Servier Laboratories, one of France’s largest pharmaceutical companies, and health authorities in that country will have to prove this week that they were not aware of the lethal risks of Mediator, a drug that was sold during decades as an appetite suppressant and could have caused nearly 2,000 deaths, according to judicial experts.
The scandal erupted a decade ago, but the alleged victims have had to wait until this Monday for the start of a mega-trial in which there will be thousands of participants and that will last until April 2020.
On one side are the prosecution and more than 2,500 particular accusations. On the other, Servier and the National Medicines Safety Agency along with nine other legal and 12 natural persons, including employees of the pharmacist and a former senator.
The process also comes five years after the death of the company’s president and founder, Jacques Servier, who was one of the main defendants, and that the firm, who claims he was not aware of the risks of the drug, paid more than 3,000 Compensation.
Jacques Servier, the founder of the company, was one of the main defendants but died five years ago. The offences charged include deception, fraud, influence and injury trafficking and homicide.
The company not only plays million-dollar compensation, but also runs the risk of being disabled for the exercise of its activity, according to the French press.
Mediator was the trade name for benfluorex and appeared on the market in 1976 as pills to treat overweight in patients with diabetes.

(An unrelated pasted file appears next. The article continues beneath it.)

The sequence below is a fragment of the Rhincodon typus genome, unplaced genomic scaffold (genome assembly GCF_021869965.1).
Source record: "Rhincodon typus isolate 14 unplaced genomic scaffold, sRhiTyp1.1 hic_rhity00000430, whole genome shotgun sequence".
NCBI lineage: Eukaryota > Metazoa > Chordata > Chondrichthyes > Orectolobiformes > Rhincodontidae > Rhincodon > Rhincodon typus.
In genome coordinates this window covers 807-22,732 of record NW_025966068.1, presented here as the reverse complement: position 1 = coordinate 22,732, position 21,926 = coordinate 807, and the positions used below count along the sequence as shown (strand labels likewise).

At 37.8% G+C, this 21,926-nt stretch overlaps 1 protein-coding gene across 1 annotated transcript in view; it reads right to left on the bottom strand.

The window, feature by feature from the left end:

However, it soon began to be marketed as an appetite suppressant for those who wanted to lose weight.
Benfluorex increases the sensitivity of cells to insulin, so the body uses it better and reduces blood glucose levels, the European Medicines Agency (EMS) explained in a 2010 report.
In addition, it acts on the liver by increasing the production of glycogen (the way glucose is stored in the liver) and thus reducing the feeling of hunger.
Laboratorios Servier is one of the leading pharmaceutical companies in France.Mediator was prescribed to millions of people in France and other european countries for decades. Even in 2003, when it ceased to be sold in Spain and Italy, France continued to allow doctors to prescribe it and even subsidize it.
It was Iréne Frachon, a pneumologist, who had the drug removed from the market in 2009, two years after it first alerted health authorities to the potential harmful effects of Mediator.
Frachon had noticed that patients treated with Mediator had suffered from valvulopathies, diseases affecting the heart valves. Some died and others were left with aftermath and disabilities.
It was the pneumologist Iréne Frachon who got the authorities to withdraw Mediator from the market. After conducting a study that confirmed their fears, it was not until 2009 that what is now one of the biggest scandals that the French pharmaceutical sector has had to do.
More risks than benefits
The following year, the National Medicines Agency admitted that Mediator was linked to about 500 deaths.
In the same year, the AEM concluded that the effect of benfluorex on the treatment of diabetes was «limited» and that its benefits were not «greater than its risks», and therefore recommended that, after 33 years of marketing, the drug be taken off the market.
The pharmacist admits on its website that «the adverse effects associated with the consumption of Mediator have had undeniably serious consequences for some patients and their loved ones».
But she also criticizes the fact that many «unacceptable» statements have been made about her and calls for a «fair trial.»
Meanwhile, many wonder how a drug could have been prescribed for so long without anyone noticing that it was harmful.